by ArbDB Member, Murray Armes
THE MANDATORY NATURE OF DABs- THE CASE OF Enterprise Managed Services Limited and Peterborough City Council
The FIDIC General Conditions of Contract anticipate that a DAB will be established either at the outset of a contract or when a dispute arises, and that disputes will be referred to it as a precondition of a referral to arbitration. Sub Clause 20.8 permits a party to refer a dispute straight to arbitration where no DAB is in place or where its appointment has expired. On the face of it, unless caught by the sub clause a party has to refer a dispute to the DAB first, although a recent case involving Swiss law suggests that in certain circumstances (for example where a party has tried to frustrate the DAB process) this might not always be necessary, at least where arbitration is concerned.
Despite this possible uncertainty a recent case in the TCC, between Enterprise Managed Services Limited and Peterborough City Council City Council has clarified the position under certain circumstances, at least for England and Wales. The contract, for the provision of solar energy plant, was based on the FIDIC Silver Book which provided for an ad hoc DAB. The final forum for dispute resolution was to be litigation rather than arbitration.
Having attempted mediation, the Council commenced litigation, claiming just over £1.3m in liquidated damages, because the installation did not provide at least 55kW, thus denying the Council payment of a higher government tariff for supplying energy. EMS applied for a stay of the litigation; the Council argued that the parties could not be under a mandatory obligation to appoint an adjudicator and also asserted that Sub Clauses 20.4 to 20.7 were unenforceable due to lack of certainty and the lack of finality of the DAB’s DAB’s decision.
The Court was not persuaded that these difficulties existed where arbitration had been replaced by litigation as the final means of dispute resolution. It was argued that Sub Clause 20.8 could only be effective where a standing DAB was contemplated, because an ad hoc DAB would only ever be appointed after a dispute had been notified. In this case a nominating body had appointed the adjudicator, and it was clear the dispute could not be referred until that had been done and therefore the Court decided that Sub Clause 20.8 did not provide a unilateral right to opt out of the adjudication process.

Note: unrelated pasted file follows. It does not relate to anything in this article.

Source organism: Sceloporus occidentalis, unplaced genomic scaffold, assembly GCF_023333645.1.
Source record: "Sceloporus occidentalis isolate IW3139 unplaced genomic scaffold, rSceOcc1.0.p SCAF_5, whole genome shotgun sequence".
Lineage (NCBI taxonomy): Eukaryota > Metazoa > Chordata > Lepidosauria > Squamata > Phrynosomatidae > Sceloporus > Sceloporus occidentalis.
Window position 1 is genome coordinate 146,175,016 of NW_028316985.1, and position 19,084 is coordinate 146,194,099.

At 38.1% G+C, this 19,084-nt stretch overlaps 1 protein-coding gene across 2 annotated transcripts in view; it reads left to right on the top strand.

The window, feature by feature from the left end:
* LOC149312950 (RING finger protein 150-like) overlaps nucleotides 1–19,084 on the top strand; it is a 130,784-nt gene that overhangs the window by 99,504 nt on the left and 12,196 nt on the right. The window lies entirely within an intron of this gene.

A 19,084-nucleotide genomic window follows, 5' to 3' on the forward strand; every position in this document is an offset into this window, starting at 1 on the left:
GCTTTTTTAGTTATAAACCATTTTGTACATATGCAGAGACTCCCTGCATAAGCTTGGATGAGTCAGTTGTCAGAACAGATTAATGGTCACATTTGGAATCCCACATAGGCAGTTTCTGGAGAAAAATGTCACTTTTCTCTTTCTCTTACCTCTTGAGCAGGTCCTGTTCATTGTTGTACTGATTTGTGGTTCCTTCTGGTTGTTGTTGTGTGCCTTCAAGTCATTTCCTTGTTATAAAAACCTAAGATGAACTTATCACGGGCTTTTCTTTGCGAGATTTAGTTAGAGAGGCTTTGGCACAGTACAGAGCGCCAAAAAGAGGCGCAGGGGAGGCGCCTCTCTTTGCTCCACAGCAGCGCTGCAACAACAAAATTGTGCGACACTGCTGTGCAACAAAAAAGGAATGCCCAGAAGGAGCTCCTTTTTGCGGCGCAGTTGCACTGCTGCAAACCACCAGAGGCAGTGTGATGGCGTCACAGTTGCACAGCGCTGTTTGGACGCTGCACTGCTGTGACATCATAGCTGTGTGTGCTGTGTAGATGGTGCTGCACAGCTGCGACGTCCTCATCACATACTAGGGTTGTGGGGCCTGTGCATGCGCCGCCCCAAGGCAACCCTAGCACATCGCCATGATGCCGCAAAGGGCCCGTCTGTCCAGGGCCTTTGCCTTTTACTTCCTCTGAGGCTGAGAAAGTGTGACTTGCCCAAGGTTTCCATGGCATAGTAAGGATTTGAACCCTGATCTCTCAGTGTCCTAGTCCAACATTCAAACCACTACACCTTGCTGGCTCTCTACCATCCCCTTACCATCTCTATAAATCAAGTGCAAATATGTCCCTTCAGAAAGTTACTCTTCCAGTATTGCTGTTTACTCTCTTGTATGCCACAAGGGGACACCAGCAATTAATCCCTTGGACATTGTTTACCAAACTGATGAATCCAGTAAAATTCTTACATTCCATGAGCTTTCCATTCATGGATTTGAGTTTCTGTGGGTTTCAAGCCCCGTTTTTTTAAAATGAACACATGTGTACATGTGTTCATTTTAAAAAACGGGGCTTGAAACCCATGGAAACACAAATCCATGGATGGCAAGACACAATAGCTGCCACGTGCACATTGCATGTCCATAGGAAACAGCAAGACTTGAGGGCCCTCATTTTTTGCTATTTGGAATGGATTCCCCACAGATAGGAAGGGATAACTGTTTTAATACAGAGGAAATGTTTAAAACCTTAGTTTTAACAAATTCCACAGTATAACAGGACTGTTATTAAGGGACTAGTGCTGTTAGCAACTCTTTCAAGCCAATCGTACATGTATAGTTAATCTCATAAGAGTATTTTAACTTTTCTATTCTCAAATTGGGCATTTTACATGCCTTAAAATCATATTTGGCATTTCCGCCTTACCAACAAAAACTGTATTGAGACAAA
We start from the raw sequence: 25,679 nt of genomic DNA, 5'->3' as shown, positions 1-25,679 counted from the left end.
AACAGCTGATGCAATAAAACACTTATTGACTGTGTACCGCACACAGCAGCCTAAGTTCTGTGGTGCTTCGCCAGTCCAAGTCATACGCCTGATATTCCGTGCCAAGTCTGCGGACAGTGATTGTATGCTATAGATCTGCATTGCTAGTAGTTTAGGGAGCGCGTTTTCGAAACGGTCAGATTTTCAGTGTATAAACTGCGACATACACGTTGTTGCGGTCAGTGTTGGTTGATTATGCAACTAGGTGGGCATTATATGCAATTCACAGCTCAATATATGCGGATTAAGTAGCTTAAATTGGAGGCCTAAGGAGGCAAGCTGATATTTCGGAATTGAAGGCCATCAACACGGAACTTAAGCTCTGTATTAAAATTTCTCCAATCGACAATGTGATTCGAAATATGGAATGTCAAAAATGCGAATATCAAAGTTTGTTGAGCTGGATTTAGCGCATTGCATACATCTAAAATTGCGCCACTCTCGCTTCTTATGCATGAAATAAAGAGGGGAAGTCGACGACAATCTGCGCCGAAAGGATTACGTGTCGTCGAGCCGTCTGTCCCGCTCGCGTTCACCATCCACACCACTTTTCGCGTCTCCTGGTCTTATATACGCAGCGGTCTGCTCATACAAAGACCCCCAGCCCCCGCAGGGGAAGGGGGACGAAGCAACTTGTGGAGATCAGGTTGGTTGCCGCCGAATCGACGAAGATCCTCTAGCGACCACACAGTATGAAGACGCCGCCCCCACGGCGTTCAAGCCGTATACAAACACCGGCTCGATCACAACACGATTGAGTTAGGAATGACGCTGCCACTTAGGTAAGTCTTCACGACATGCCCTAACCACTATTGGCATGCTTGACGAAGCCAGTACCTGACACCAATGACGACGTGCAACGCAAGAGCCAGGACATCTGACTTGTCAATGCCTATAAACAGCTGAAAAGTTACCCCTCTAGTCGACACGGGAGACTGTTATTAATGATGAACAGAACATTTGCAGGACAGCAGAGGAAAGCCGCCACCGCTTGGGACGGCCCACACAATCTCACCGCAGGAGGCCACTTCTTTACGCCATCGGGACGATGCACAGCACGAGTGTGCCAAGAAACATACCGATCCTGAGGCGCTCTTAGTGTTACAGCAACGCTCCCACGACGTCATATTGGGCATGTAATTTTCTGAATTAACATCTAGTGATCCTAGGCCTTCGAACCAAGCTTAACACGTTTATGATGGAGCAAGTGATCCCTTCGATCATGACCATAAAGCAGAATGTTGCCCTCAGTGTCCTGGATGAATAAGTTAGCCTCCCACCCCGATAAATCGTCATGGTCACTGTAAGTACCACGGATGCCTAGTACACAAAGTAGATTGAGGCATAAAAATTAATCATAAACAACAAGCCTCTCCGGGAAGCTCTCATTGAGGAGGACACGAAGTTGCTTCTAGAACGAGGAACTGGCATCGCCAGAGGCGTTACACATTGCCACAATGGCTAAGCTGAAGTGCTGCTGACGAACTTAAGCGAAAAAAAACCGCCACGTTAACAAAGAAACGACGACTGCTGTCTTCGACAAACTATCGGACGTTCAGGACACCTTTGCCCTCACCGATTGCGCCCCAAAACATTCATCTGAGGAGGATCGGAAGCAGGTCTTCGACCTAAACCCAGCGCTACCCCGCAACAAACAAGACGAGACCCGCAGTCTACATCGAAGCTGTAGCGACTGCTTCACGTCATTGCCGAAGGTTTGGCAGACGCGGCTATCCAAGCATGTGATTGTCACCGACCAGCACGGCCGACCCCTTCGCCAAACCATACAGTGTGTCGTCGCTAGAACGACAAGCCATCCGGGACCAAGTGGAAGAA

The Council also said that there could be no DAB in place if a Dispute Adjudication Agreement had not been concluded and become effective. In this case, however, as is usual, the General Conditions of Dispute Adjudication Agreement had been included within the Silver Book Contract and thus the Judge found that all the relevant terms had been agreed save only for the adjudicator’s fees. He said that these could “readily be assessed by the Court in default of agreement”. Further, a failure to sign the Dispute Adjudication Agreement could not be relevant because the recalcitrant party could be compelled to sign by an order for specific performance.
In support of its assertion that the Court should exercise its discretion against granting a stay, the Council said that any decision by the DAB would probably result in a Notice of Dissatisfaction from one of the parties and therefore the procedure was a waste of time and money. The court was not persuaded that a complex dispute such as this could not be dealt with by adjudication, but sympathised with the idea that a single, albeit more expensive, form of dispute resolution (ie litigation) was preferable to two sets of consecutive proceedings.
However, in deciding whether to grant a stay, the Court considered that there was a presumption in favour of leaving the parties to resolve disputes in the manner set out in their contract. Furthermore, it was not known what positions the parties might adopt following the adjudicator’s decision and in any case that decision might be the basis for negotiation and settlement of the dispute. As a result the Court stayed the litigation, leaving the parties to resolve the dispute using the DAB.
The UK Courts actively support adjudication which, for construction contracts at least, is considered an unfettered right. Although an agreement to arbitrate will normally result in a stay of litigation, nothing in the UK legislation prevents a party from pursuing a claim in both litigation and adjudication, because the latter is not final and binding like arbitration. This case not only supports the DAB process but suggests that in the UK at least, litigation will be stayed pending a decision of the adjudicator.